Howto self-delete files periodically with Perl

Discussion in 'Perl Misc' started by gundalav, Jun 5, 2006.

  1. gundalav

    gundalav Guest

    Dear expert,

    Suppose I have a file created in this way:

    ~/MyDir/ $ perl mycode.pl > subdir/the_result.out

    What I desired to do is to have a
    script that : "automatically delete the files after 10 days they are
    created".

    What's the effective strategy to do this in Perl?
    Or perhaps is there a better non-Perl solution?

    Regards,
    Gundala
    gundalav, Jun 5, 2006
    #1
    1. Advertising

  2. gundalav wrote:
    > What's the effective strategy to do this in Perl?


    Look for File::Find and stat.

    > Or perhaps is there a better non-Perl solution?


    There is no need to do so.
    However, on Unix-like systems you will manage this with find and rm too.


    Marcel
    Marcel Müller, Jun 5, 2006
    #2
    1. Advertising

  3. gundalav <> wrote:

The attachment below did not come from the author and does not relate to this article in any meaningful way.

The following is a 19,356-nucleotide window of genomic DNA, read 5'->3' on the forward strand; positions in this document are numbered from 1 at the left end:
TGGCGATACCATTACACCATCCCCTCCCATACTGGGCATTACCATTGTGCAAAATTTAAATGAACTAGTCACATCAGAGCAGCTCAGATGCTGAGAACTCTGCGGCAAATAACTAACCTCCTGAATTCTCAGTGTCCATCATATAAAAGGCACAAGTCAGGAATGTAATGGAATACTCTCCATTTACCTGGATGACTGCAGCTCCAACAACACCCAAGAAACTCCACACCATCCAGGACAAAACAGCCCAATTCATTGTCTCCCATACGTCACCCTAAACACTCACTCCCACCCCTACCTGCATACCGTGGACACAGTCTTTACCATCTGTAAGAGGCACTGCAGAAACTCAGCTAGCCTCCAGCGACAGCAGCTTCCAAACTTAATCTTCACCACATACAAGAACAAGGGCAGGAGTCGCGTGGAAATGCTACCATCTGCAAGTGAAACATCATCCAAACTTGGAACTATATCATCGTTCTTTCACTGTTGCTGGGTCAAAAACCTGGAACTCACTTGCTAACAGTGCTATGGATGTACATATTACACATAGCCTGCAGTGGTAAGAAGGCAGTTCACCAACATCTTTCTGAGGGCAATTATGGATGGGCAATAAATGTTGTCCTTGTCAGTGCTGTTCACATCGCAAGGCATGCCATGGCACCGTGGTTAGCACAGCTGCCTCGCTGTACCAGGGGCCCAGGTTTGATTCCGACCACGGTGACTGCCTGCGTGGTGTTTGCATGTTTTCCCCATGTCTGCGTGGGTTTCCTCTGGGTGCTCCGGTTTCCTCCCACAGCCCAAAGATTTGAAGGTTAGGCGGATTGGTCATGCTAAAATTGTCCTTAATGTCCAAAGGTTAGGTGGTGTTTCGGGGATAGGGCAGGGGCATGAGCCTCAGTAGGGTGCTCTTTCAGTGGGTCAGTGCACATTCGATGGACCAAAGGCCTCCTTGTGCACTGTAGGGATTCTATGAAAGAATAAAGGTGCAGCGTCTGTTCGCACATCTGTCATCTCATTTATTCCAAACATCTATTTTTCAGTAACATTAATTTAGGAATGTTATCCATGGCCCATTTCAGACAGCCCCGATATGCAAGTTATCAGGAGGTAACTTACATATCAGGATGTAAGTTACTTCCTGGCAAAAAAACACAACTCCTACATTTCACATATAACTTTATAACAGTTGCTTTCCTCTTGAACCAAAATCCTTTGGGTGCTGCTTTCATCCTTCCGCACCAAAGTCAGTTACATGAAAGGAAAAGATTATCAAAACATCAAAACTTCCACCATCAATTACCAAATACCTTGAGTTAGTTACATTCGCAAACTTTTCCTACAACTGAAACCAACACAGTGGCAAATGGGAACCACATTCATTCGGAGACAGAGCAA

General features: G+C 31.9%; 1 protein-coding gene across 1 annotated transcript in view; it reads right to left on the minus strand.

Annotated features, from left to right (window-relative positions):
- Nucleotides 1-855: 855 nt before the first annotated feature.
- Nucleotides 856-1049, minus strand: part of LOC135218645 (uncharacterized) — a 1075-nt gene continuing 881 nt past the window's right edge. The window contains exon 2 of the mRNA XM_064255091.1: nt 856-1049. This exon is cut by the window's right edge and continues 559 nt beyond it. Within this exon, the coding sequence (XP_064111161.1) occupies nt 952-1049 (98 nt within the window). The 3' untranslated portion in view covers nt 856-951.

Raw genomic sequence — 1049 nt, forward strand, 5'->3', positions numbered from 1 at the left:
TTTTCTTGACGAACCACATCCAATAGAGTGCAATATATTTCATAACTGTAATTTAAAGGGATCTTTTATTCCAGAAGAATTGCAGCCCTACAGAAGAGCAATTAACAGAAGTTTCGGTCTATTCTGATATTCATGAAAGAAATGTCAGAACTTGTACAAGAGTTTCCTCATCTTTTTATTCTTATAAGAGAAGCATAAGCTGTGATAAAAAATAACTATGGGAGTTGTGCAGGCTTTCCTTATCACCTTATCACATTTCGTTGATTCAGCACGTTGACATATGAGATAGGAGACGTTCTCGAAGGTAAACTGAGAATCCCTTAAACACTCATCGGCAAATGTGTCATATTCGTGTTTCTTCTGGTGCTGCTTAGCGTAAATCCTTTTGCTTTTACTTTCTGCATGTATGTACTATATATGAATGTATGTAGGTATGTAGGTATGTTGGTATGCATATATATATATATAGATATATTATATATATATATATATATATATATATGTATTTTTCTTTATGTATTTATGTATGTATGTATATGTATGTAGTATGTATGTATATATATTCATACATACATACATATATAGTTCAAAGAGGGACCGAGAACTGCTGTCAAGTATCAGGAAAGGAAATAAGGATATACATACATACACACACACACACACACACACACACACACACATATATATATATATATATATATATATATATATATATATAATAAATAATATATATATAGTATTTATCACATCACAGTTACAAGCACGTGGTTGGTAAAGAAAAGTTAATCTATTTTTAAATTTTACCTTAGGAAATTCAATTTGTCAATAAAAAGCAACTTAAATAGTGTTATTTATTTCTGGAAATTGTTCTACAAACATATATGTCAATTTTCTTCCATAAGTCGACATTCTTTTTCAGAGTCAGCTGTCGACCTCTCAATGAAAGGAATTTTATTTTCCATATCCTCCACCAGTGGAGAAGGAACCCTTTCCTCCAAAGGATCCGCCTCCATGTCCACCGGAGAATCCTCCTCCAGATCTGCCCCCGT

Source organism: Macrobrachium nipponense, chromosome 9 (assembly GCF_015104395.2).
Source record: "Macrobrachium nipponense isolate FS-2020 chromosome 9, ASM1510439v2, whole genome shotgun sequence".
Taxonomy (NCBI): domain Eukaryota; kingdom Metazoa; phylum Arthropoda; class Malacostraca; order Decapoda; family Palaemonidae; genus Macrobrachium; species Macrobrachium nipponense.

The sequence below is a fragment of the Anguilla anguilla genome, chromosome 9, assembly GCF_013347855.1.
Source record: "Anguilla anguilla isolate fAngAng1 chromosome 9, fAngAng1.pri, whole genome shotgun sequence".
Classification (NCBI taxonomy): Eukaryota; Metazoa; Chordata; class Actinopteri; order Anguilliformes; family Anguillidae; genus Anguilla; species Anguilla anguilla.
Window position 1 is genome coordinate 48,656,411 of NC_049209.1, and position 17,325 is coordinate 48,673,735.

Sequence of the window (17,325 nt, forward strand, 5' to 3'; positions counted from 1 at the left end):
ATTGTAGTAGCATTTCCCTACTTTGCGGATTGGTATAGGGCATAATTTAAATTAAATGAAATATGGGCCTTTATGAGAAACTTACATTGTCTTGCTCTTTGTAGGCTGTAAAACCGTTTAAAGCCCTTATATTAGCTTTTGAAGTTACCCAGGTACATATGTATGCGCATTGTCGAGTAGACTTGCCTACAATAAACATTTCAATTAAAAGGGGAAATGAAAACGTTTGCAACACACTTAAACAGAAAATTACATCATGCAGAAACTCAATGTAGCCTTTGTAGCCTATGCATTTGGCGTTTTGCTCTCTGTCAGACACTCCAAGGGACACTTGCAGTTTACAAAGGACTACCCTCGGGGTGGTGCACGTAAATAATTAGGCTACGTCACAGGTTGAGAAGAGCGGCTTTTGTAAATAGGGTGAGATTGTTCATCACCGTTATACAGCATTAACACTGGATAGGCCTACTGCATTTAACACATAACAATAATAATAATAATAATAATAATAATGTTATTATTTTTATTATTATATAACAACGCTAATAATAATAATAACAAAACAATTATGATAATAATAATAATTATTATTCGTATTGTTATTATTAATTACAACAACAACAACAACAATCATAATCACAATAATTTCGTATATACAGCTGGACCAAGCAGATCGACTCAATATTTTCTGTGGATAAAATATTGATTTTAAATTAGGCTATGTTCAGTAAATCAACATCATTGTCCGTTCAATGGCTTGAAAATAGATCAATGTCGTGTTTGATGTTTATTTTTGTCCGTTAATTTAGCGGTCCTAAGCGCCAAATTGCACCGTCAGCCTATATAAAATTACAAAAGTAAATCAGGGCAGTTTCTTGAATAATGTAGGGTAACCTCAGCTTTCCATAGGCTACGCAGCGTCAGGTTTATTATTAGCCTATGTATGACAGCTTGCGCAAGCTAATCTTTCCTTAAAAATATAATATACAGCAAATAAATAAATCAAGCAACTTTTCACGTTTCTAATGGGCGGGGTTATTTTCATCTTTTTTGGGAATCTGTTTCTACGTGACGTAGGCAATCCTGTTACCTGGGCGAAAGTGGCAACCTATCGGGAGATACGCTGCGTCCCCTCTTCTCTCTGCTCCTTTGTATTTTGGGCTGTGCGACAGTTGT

> What I desired to do is to have a
    > script that : "automatically delete the files after 10 days they are
    > created".



    That is not possible on many filesystems.

    Unixy filesystems for instance, do not keep track of when a
    file is created.

    So, I will assume you meant "10 days they are last accessed" instead.


    > What's the effective strategy to do this in Perl?



    perl -le 'for (@ARGV) {print $_ if -A > 10.0}' *


    Change 'print' to 'unlink' once you are convinced that it
    is working OK.


    --
    Tad McClellan SGML consulting
    Perl programming
    Fort Worth, Texas
    Tad McClellan, Jun 5, 2006
    #3
  4. gundalav

    Guest

    "gundalav" <> wrote:
    > Dear expert,
    >
    > Suppose I have a file created in this way:
    >
    > ~/MyDir/ $ perl mycode.pl > subdir/the_result.out


    Presumably you have lots of files created this way, otherwise this seem
    pretty trivial. OTOH, what you show is only capable of making one file,
    as it just uses the same name over and over. So I don't think you've
    described your problem well or completely.

    >
    > What I desired to do is to have a
    > script that : "automatically delete the files after 10 days they are
    > created".


    Is "created" important, as opposed to modified or accessed?

    The obvious answer to your question doesn't depend on *how* the file was